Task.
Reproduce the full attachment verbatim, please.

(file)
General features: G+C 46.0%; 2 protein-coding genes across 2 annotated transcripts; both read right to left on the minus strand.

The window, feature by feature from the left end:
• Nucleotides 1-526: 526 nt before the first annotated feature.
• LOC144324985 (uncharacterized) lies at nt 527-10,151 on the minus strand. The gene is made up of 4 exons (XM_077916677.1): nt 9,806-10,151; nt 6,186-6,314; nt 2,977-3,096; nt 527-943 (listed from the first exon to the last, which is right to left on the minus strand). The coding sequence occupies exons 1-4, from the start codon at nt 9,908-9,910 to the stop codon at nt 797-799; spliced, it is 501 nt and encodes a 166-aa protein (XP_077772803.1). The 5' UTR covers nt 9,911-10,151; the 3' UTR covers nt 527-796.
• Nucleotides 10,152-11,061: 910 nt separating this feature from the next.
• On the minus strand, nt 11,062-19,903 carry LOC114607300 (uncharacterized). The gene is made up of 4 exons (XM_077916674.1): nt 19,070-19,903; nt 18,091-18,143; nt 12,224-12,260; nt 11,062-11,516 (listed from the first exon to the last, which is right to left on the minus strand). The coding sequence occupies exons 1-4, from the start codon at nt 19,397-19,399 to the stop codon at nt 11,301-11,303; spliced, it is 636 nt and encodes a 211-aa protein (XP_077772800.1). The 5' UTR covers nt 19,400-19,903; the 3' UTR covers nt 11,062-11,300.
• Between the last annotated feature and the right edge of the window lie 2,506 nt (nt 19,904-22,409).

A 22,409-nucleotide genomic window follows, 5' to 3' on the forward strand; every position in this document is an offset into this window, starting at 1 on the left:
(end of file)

General features: G+C 46.0%; 2 protein-coding genes across 2 annotated transcripts; both read right to left on the minus strand.

The window, feature by feature from the left end:
• Nucleotides 1-526: 526 nt before the first annotated feature.
• LOC144324985 (uncharacterized) lies at nt 527-10,151 on the minus strand. The gene is made up of 4 exons (XM_077916677.1): nt 9,806-10,151; nt 6,186-6,314; nt 2,977-3,096; nt 527-943 (listed from the first exon to the last, which is right to left on the minus strand). The coding sequence occupies exons 1-4, from the start codon at nt 9,908-9,910 to the stop codon at nt 797-799; spliced, it is 501 nt and encodes a 166-aa protein (XP_077772803.1). The 5' UTR covers nt 9,911-10,151; the 3' UTR covers nt 527-796.
• Nucleotides 10,152-11,061: 910 nt separating this feature from the next.
• On the minus strand, nt 11,062-19,903 carry LOC114607300 (uncharacterized). The gene is made up of 4 exons (XM_077916674.1): nt 19,070-19,903; nt 18,091-18,143; nt 12,224-12,260; nt 11,062-11,516 (listed from the first exon to the last, which is right to left on the minus strand). The coding sequence occupies exons 1-4, from the start codon at nt 19,397-19,399 to the stop codon at nt 11,301-11,303; spliced, it is 636 nt and encodes a 211-aa protein (XP_077772800.1). The 5' UTR covers nt 19,400-19,903; the 3' UTR covers nt 11,062-11,300.
• Between the last annotated feature and the right edge of the window lie 2,506 nt (nt 19,904-22,409).

A 22,409-nucleotide genomic window follows, 5' to 3' on the forward strand; every position in this document is an offset into this window, starting at 1 on the left: